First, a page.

City Plans To Better Connect Small Businesses With Resources

By: Jule Pattison-Gordon
New initiatives, center & office to tackle business needs

After welcoming corporate giant General Electric, the mayor recently turned his attention to the other end of the business spectrum, announcing last week the city’s first plan for small businesses — a series of initiatives to tackle the needs of the sprawling sector.

“We want to make small businesses a top priority in the city of Boston,” Mayor Martin Walsh said, calling them “the lifeblood of our economy.”

Small businesses — defined as those with fewer than 50 employees and/or less than $5 million in revenue — provide a major source of urban employment and revenue. According to the small business plan report, they generate $150 billion in revenue and create 170,000 jobs annually.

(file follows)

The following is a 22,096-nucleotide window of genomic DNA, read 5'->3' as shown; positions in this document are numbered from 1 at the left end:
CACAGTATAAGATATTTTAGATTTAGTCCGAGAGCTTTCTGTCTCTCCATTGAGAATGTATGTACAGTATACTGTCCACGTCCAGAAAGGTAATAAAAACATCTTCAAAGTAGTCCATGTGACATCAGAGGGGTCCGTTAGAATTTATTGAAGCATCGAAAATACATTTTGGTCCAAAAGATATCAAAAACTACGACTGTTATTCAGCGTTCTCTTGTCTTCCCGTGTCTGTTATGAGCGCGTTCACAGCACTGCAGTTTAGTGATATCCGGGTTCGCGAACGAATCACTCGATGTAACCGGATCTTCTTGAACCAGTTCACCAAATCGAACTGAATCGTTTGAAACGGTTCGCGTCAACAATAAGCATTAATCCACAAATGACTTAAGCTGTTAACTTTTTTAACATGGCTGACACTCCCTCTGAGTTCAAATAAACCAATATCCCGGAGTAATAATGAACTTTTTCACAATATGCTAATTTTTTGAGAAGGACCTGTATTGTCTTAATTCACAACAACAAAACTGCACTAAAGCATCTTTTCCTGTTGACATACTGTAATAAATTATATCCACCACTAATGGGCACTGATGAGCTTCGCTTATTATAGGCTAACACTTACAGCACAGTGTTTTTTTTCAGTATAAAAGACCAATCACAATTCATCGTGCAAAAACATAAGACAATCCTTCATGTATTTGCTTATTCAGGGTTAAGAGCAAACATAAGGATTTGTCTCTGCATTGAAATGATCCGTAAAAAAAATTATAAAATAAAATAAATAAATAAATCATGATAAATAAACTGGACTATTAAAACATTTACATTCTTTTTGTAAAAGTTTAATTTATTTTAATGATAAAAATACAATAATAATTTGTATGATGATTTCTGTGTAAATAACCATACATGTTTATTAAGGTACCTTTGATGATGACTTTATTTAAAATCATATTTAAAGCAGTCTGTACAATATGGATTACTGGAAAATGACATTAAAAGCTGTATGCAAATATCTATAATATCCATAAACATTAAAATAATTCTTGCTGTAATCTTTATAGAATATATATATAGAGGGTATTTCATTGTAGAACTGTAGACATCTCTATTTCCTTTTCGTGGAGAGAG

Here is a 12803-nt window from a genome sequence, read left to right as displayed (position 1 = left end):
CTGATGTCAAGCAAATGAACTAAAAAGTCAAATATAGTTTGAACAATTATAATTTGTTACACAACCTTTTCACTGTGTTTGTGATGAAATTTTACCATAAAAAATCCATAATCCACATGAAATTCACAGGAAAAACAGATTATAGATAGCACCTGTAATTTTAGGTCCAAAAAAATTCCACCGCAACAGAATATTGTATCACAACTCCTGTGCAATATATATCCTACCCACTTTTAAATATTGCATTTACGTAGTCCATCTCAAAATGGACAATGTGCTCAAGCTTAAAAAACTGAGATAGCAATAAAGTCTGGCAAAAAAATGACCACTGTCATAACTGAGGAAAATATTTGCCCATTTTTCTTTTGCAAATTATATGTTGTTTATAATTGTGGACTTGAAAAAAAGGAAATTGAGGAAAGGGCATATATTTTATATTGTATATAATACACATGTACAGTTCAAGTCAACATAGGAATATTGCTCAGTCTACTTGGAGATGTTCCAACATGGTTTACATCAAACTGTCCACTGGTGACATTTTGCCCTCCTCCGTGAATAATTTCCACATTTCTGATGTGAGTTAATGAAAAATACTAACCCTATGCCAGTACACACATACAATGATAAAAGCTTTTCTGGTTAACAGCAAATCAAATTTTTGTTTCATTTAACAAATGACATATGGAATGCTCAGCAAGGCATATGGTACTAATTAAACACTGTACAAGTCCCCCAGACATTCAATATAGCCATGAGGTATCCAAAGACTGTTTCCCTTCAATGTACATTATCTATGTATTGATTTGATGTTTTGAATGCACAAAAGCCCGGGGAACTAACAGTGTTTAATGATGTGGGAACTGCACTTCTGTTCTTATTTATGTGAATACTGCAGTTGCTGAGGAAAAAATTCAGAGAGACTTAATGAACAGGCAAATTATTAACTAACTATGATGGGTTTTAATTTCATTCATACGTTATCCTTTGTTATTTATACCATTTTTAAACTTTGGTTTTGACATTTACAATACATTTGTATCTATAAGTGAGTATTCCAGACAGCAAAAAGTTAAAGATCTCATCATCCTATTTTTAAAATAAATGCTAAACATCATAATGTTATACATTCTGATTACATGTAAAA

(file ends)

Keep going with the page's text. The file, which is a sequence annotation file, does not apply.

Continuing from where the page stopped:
“Ninety-five percent of Boston’s businesses are represented by small businesses,” said John Barros, chief of Economic Development.

Yet many struggle to secure the land, funding and knowledge to get started and build capacity. But resources do exists, said city officials, among a variety of local organizations as well as those offered by city government.

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